It’s easy to take a cynical approach to consumerism. To the world of fashion and frivolous purchases. I do it all the time.
I get angry whenever someone values name brand stuff for the sake of it being name brand, and I also find it pretty disgusting when people seem to care more about appearing successful than actually doing something successful in their lives that’s fulfilling and meaningful to them.
The kind of person who, in the seminal Post Malone track off of his masterpiece, Beerbongs and Bentleys, are like this woman: “her bag Chanel/but she drive a durango”.
Spending money on Gucci belts when you’re borrowing gas money, leasing a new Lexus while you’re living with your parents and taking pictures of it on Instagram with “inspirational” comments means your priorities are in the wrong place and you’re kinda pathetic. But that doesn’t mean liking the finer things in life is wrong, because it’s not.
For many people, earning those finer things through hard work, or treating yourself to something to celebrate an honest-to-goodness milestone means the world to you. It’s why growing up I valued the videogames I got after busting my butt in school or saving up enough money from shoveling people’s driveways way more than the rich kids who just got the game on a Tuesday from their parents for simply existing.
One of the best parts about buying those finer things, is when you gift them to someone else. I love surprising my wife with gifts and seeing her face light up when I show them to her. One of her favorite designers was Kate Spade, who, unfortunately, recently committed suicide.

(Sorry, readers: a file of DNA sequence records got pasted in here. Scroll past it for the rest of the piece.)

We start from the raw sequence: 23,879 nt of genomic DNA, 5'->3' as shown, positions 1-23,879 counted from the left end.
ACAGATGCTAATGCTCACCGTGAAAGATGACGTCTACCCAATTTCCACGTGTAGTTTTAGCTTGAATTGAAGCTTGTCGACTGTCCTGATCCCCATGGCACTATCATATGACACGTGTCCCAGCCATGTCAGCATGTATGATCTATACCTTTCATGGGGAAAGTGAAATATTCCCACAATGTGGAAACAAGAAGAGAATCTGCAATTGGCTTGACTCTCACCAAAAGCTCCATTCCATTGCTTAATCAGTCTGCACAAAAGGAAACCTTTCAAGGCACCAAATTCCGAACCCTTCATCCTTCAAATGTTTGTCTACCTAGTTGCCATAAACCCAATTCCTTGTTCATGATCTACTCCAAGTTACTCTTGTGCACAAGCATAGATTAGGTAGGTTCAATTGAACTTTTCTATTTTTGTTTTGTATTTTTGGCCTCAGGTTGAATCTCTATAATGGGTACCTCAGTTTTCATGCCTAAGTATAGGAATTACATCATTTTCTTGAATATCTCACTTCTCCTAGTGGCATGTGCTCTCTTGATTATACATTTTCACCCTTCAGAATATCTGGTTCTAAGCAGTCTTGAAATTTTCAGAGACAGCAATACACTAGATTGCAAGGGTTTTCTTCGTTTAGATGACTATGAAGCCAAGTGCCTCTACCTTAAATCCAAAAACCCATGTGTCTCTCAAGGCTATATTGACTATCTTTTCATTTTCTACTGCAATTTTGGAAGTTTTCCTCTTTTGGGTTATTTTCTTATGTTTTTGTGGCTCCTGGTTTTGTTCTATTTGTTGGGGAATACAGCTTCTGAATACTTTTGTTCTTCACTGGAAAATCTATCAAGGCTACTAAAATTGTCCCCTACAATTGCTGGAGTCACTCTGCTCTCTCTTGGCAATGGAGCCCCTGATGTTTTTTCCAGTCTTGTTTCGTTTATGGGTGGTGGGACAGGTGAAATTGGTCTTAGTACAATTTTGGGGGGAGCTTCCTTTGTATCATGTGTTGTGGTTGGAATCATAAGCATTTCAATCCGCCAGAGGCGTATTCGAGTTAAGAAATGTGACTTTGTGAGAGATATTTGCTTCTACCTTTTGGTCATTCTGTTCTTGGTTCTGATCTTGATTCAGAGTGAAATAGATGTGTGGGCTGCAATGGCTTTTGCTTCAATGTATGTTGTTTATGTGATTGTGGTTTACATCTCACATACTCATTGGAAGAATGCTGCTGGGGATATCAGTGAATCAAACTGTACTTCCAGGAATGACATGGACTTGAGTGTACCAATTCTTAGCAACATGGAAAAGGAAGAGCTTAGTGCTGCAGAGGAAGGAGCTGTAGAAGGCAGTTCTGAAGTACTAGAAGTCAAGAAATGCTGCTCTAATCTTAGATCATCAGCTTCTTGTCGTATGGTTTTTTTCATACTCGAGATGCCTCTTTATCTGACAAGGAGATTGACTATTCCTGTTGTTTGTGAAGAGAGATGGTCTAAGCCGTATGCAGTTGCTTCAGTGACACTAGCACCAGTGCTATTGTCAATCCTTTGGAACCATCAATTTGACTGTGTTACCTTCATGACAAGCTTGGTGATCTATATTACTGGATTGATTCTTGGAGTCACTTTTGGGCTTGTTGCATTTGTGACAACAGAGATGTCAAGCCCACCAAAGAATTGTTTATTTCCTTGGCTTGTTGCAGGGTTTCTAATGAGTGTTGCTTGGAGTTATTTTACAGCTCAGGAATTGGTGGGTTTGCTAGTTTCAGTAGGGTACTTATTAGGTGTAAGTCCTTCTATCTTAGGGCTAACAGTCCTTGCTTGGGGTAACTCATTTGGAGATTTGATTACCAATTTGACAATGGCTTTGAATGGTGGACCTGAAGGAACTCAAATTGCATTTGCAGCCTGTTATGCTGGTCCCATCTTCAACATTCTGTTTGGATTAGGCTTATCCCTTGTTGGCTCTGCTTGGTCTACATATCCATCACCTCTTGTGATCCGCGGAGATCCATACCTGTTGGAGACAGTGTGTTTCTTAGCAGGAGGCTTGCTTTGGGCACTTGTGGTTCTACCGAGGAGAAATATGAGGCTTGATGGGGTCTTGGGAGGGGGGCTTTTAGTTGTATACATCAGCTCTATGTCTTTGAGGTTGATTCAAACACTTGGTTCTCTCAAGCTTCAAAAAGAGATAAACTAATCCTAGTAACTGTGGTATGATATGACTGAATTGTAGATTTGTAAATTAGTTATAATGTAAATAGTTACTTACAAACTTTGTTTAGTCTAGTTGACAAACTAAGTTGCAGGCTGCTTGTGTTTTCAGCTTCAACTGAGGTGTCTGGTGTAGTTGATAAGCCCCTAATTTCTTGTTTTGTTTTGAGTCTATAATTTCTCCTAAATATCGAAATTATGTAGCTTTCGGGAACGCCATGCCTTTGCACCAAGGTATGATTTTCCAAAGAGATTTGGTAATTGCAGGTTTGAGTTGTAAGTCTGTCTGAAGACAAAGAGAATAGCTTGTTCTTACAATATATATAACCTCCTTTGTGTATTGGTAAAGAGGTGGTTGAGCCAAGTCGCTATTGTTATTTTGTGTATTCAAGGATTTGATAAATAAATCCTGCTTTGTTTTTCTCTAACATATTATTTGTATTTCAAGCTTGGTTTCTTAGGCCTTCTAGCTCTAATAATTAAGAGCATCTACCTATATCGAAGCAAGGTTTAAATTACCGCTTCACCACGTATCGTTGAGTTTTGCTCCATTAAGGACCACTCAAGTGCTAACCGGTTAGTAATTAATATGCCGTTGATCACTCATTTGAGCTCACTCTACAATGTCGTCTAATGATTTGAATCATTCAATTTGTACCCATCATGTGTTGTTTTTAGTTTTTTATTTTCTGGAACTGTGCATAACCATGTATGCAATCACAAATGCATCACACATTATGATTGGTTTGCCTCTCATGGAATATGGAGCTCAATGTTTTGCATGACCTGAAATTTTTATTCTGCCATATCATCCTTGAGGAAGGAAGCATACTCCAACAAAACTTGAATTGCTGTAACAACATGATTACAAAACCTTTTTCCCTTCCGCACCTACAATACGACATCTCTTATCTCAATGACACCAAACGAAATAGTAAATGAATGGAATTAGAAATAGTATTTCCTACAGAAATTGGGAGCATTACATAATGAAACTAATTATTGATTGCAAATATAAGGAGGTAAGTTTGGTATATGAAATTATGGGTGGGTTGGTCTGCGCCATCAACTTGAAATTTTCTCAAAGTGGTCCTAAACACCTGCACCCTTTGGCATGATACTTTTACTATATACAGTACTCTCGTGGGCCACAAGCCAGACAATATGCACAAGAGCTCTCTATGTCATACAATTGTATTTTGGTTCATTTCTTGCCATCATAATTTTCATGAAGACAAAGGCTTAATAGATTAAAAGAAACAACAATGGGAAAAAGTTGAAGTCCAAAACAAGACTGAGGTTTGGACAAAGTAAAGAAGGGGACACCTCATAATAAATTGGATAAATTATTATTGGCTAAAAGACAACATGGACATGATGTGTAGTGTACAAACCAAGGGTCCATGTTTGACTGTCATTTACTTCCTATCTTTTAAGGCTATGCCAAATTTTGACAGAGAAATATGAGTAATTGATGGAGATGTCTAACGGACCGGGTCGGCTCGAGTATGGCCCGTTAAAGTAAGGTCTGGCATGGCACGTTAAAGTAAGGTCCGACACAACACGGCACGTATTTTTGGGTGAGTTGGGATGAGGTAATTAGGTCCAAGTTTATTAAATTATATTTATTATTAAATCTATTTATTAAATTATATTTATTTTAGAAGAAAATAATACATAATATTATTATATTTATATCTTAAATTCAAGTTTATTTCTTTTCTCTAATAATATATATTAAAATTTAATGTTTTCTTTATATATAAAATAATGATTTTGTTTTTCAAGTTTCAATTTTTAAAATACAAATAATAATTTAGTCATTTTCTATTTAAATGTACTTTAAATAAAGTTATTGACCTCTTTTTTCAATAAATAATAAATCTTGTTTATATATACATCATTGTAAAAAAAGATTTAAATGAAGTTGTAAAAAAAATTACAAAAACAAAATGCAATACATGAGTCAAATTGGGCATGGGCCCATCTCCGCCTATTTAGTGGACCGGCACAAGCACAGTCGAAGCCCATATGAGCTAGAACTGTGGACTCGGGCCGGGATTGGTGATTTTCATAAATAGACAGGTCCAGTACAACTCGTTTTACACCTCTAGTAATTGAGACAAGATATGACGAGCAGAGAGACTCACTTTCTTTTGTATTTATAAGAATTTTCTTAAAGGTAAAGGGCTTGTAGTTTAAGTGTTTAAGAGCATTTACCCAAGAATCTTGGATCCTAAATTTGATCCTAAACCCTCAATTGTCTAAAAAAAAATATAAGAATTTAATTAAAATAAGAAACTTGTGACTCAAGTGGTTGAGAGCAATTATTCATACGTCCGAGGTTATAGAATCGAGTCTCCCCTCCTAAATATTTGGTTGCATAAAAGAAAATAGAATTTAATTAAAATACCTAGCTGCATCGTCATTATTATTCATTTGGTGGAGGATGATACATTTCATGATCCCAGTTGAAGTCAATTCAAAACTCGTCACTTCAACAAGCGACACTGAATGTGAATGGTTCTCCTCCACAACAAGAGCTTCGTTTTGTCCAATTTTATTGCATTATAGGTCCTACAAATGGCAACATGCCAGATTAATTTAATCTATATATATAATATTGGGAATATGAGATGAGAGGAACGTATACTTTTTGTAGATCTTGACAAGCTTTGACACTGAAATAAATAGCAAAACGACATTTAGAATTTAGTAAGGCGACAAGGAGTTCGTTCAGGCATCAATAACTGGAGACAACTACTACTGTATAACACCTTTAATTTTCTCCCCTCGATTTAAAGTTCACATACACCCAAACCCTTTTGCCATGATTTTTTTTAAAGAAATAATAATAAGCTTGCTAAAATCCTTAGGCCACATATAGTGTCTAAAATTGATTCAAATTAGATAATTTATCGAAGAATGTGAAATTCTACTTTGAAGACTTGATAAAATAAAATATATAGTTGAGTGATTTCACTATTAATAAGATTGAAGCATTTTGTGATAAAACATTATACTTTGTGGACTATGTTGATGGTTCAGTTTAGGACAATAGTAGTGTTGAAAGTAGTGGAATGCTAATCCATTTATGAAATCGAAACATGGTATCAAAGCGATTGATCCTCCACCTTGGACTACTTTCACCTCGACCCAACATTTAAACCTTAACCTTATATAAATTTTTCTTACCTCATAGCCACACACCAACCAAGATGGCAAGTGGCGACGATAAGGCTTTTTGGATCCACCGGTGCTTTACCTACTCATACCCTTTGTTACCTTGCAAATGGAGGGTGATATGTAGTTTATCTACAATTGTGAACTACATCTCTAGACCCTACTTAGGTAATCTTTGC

The news left a lot of people shocked and expressing their condolences to the influential designer’s family.
People are now using Spade’s suicide to spark a larger conversation about mental health.
Many are doing it by sharing photos and stories about what her designs meant to them.
For some, it was a symbol of success, of attaining personal goals and dreams.
For others, it was all about the gift of giving.
Some people showed off her more unconventional designs and how much it meant to them to buy a new bag.
Others shared some embarrassing stories about having a knock-off, and meeting Kate Spade herself.
For many, Spade’s products represented the first “actual” purse they ever purchased, and the great feelings associated with getting something they really, really wanted.
For many people, it helped them cope in difficult environments.
Others testified to the quality of Spade’s products. For a bag to last from the ’90s, that’s pretty darn impressive.
Her suicide is a reminder that depression can affect us all. But you can get help.
My condolences to Kate Spade’s family in this trying time.